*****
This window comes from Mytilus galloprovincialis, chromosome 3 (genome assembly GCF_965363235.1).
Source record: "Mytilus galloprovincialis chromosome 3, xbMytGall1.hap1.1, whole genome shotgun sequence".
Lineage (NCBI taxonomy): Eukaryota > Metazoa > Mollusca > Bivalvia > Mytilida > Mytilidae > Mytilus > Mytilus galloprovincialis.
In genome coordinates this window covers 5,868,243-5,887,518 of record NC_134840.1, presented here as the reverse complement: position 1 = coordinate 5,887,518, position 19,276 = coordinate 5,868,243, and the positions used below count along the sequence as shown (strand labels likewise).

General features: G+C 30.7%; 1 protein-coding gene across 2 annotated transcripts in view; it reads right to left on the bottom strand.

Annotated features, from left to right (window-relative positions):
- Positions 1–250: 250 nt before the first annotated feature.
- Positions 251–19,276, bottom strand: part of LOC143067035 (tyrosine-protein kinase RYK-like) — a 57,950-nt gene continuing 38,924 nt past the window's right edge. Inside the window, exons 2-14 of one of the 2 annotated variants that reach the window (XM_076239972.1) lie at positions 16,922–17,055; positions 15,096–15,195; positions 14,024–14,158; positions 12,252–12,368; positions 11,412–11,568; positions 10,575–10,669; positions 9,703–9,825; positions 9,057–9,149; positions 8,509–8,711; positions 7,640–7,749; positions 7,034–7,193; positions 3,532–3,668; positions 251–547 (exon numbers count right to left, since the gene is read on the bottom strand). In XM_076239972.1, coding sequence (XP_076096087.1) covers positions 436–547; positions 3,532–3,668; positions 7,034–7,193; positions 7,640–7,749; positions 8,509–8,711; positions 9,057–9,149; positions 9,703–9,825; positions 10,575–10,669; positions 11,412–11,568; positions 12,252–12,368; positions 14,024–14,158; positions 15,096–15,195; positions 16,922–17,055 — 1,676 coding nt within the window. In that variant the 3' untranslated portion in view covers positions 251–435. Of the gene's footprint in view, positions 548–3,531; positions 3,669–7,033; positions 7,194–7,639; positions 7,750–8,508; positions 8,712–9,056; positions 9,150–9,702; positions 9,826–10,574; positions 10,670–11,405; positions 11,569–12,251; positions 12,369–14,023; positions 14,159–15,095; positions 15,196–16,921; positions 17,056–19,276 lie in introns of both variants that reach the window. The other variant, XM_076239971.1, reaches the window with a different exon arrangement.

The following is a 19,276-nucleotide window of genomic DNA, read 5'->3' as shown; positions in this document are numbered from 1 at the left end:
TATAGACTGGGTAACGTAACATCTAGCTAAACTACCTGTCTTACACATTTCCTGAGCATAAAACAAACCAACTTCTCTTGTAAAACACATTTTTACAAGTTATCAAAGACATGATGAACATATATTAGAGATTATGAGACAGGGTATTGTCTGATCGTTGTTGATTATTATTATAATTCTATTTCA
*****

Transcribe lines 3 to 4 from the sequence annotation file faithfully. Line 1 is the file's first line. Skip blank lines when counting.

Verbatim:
Lineage (NCBI taxonomy): Eukaryota > Metazoa > Mollusca > Bivalvia > Mytilida > Mytilidae > Mytilus > Mytilus galloprovincialis.
In genome coordinates this window covers 5,868,243-5,887,518 of record NC_134840.1, presented here as the reverse complement: position 1 = coordinate 5,887,518, position 19,276 = coordinate 5,868,243, and the positions used below count along the sequence as shown (strand labels likewise).